Has GST been a bad idea for fiscal federalism? Now that the GST compensation period is ending, would you as the finance minister of TN be pushing for an extension period?
GST is profoundly bad, not in concept. Where we have failed miserably is in the design of GST and in the implementation. When there is failure all around-- the government’s economic statistics for last eight years reek of failure in per capita income, job losses, gdp growth -- what’s the strategy? It’s the demagogic one of keeping everybody unsettled and throwing new things into the mix, so that they don’t talk about the numbers. Now, I’m saying there are huge problems in the execution and I’ve brought this up multiple times in the GST council. The GOM(group of ministers) on gaming was constituted last May with the original mandate of coming up with a report in six months. That GOM became defunct when the Gujarat minister that was there lost his role in the cabinet reshuffle and till December (six months later) no one bothered to reconstitute the it. In February, that was done and it met for the first time in April and now they want to rush a report in less than two weeks. So I’m saying, you did nothing, zero, nada. Same with the committee on rate rationalisation where only one meeting has happened ...and standing committee on reforms. So the system is doomed for failure if it goes on like this.
The Dravidian parties were the original believers in welfare politics. The BJP has now successfully started using welfare politics along with Hindutva to win recent elections
It’s hard for me to see how BJP governments keep getting reelected in the Hindi belt. Some part of me wonders if it is the lack of education, the lack of opportunity and the lack of hope. Is it that the difference is that in the southern states, we are still talking of the pie growing and people’s shares increasing whereas in the hinterland, it is taken for granted that the pie is not going to grow and there is fighting for who gets what, and therefore othering and rabble rousing and jingoism plays a big role?. The other theory is that the people of those states, somehow feel or are convinced that the opposition would be worse off so they choose the less bad of two bad choices. I can’t tell. If I go another way, the primary reason to do such schemes is not to win the next elections. It is in the course of being a compassionate and good government. You may call it freebie, I call equalising payments or social mobility. Values are the most important thing. Character is about what you do when no one’s watching, I say that it’s what you do, when there’s no election down the line.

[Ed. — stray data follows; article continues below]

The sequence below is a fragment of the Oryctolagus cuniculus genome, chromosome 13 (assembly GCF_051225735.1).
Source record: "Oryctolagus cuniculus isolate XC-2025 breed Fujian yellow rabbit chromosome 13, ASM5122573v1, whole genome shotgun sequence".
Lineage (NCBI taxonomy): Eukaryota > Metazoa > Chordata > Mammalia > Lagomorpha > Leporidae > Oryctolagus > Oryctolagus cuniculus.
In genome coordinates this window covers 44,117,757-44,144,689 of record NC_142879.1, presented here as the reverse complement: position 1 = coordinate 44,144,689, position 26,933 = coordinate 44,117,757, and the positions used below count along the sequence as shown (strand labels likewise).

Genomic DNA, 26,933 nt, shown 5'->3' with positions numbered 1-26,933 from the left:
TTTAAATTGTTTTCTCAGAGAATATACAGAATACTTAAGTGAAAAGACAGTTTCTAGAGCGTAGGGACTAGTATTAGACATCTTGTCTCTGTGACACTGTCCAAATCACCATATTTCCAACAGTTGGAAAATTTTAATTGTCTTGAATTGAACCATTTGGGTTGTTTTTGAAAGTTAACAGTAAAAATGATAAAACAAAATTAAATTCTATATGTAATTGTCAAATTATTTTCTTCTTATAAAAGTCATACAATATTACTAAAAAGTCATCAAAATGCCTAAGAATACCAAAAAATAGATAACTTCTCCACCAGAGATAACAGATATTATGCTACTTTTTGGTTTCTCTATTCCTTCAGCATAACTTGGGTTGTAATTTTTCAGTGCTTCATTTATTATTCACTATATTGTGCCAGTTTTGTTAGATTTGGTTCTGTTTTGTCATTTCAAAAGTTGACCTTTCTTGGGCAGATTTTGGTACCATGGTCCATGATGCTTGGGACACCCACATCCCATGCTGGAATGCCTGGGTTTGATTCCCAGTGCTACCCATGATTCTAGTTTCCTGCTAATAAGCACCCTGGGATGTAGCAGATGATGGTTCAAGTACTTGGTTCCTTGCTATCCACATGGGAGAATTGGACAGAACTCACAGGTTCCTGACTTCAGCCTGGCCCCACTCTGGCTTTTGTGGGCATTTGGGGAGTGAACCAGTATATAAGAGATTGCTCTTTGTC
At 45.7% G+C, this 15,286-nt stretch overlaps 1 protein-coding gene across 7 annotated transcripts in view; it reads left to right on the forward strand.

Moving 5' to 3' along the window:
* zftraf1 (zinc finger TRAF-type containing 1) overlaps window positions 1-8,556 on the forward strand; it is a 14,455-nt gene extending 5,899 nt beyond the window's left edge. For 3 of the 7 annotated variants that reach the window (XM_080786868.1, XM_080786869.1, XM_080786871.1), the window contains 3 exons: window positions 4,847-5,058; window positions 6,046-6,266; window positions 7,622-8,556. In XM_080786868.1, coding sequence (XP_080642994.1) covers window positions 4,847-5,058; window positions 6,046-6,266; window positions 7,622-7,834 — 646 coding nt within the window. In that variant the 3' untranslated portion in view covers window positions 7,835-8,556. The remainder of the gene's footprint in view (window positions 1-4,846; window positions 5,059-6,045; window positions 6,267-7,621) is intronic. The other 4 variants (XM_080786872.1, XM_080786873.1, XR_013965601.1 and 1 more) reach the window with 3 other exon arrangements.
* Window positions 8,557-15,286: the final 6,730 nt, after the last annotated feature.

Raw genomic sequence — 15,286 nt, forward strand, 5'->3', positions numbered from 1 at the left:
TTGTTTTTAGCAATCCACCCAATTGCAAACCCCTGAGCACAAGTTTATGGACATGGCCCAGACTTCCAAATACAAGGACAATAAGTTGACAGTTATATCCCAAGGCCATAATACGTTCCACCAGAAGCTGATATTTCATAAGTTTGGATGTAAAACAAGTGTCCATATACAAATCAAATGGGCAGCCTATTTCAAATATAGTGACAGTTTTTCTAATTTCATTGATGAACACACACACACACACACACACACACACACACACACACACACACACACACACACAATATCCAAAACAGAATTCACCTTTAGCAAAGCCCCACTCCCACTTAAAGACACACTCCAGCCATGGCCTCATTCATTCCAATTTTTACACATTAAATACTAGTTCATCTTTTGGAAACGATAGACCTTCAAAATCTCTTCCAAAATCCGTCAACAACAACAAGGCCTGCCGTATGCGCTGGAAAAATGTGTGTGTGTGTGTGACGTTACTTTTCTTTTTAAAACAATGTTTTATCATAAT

Are you optimistic about the opposition coming together against BJP in 2024?
One week is a lifetime in politics. The narrative that the BJP would like to set is that an election that is two years away is already decided because of some state elections a few weeks ago. My friend Prashant Kishor was very trenchant when he said-- that election is about that election and not about any other election. Every election is from scratch. The next point I take from the markets which is that the longer they stay irrational, the harder they correct and the more the unpredictable and instantaneous the correction. So the notion that these elections that happened (earlier this year) were a forerunner for 2024, is just a fallacy.